Table of Experts: Wealth Management Discussion | Moneta | Fee Only Financial Planning in St. Louis & Denver | Investment Advisors | Clients Nationwide

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On September 18, 2015, Partner and Family CFO Brad Koeneman was featured on the St. Louis Business Journal’s Table of Experts discussing Wealth Management. If you are a subscriber, you can read the full, eight-page special supplement by clicking here.

If you are not a subscriber, you can read Brad’s responses below.

STLBJ: What are clients looking for in a wealth management plan? 

BK: It’s not so much a plan as a relationship with a trusted advisor — somebody who will dig through the gory details and figure out if all the bases are covered — not just the investment piece. That they’re also looking for expertise in a wide variety of financial topics. 

STLBJ: Why can’t you use a template that you pull off of the internet for wealth management? 

BK: I don’t think the machine knows your hopes and dreams. It should be much more human than that, to where we really know what’s specifically important to you. It’s not just the dollars.

STLBJ: We are in a tumultuous economic environment. How do you handle your clients’ concerns?

BK: We advocate having a very specific non-emotional investment plan in place. It is good to counsel clients to absolutely anticipate that volatility will happen. We’ve been lulled to sleep in the last five years by a lack of volatility. We try awfully hard in these calm times to help clients anticipate that there will be volatility at times and that is OK. We saw just a bit of a hiccup in the past couple of weeks. If the market had continued to fall, maybe we would have seen more reaction from clients. Of the 70 families that my team advises, only three called to discuss things, with two of the three wanting to add to their equity exposure. Volatility is a normal. If you didn’t have it, you wouldn’t have the attractive historical returns in these asset classes. In times of volatility, we work with clients to help them avoid making ad-hoc reappraisals of their plans by reminding them of their long-term goals.

STLBJ: What are the biggest obstacles to good planning?

BK: Human nature and inertia are the two biggest obstacles to good planning. People often find that it is hard to get started on their own. Human beings are hard wired to make “The Big Mistake,” which is a desire to add to investments after markets have risen considerably or wanting to panic and sell after prices have fallen. The financial media can fan these flames of emotion. We work closely with our clients to maintain an even keel when markets become volatile.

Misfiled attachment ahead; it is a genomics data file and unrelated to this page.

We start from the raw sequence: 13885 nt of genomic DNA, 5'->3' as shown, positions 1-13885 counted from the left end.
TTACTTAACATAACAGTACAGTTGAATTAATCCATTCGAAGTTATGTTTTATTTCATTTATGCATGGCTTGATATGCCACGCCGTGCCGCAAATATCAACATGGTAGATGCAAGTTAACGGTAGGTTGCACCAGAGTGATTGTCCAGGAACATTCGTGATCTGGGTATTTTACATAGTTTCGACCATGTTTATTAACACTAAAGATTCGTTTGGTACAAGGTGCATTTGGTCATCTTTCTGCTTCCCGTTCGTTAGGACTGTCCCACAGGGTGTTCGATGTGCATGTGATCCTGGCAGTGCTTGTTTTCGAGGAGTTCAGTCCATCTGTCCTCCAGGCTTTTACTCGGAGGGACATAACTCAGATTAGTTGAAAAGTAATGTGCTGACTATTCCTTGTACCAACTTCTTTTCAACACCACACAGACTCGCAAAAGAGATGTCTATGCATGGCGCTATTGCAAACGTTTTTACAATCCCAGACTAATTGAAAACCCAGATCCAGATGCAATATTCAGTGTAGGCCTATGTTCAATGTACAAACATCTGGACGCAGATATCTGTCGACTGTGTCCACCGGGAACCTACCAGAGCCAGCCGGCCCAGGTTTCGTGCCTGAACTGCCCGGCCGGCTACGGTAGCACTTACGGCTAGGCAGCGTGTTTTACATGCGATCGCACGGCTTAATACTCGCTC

STLBJ: Are you seeing more socially responsible investing these days? 

BK: We are. I would [say] there is a connection being made between what peoples’ values are and where they’re going to put their money.

STLBJ: What are the unique needs of multi-generational families? 

BK: We facilitate family meetings with our clients. Many times the estate planning piece is the glue or reason for bringing the family members together. There can be many positive things that come from this family discussion. The information can either be detailed or vague regarding the dollar amounts. The sharing of the philosophies of both the parents and the children can be very effective in rebuilding communication where maybe it had been lost over time. Also, health directives are extremely important to discuss. I got the call from my mother at 10:30 at night after my dad had a massive stroke. He had not put a directive in place. Without warning, my mother and uncle asked me, “What should we do with your father right now?” It is far better to plan for these kinds of things than to make a life or death decision during emotional times. It is very comforting to know the wishes of your family members.

bradkSTLBJ: Brad, you call yourself a Family CFO. What does that mean?

BK: It’s the best way we can describe what we do for people. Being a Family CFO is much broader than simply an investment plan. Few firms, even registered investment advisory firms, really look at everything to pull all of the pieces together. Most families need a quarterback. They need one person to represent the family in a variety of interests, one team who is not conflicted and is only acting in the clients’ best interest to help the family identify what’s important and how to achieve it. Earlier, the term “simplicity” was mentioned. Our role is to simplify peoples’ lives. It is to help them rest easy, knowing that we have their backs.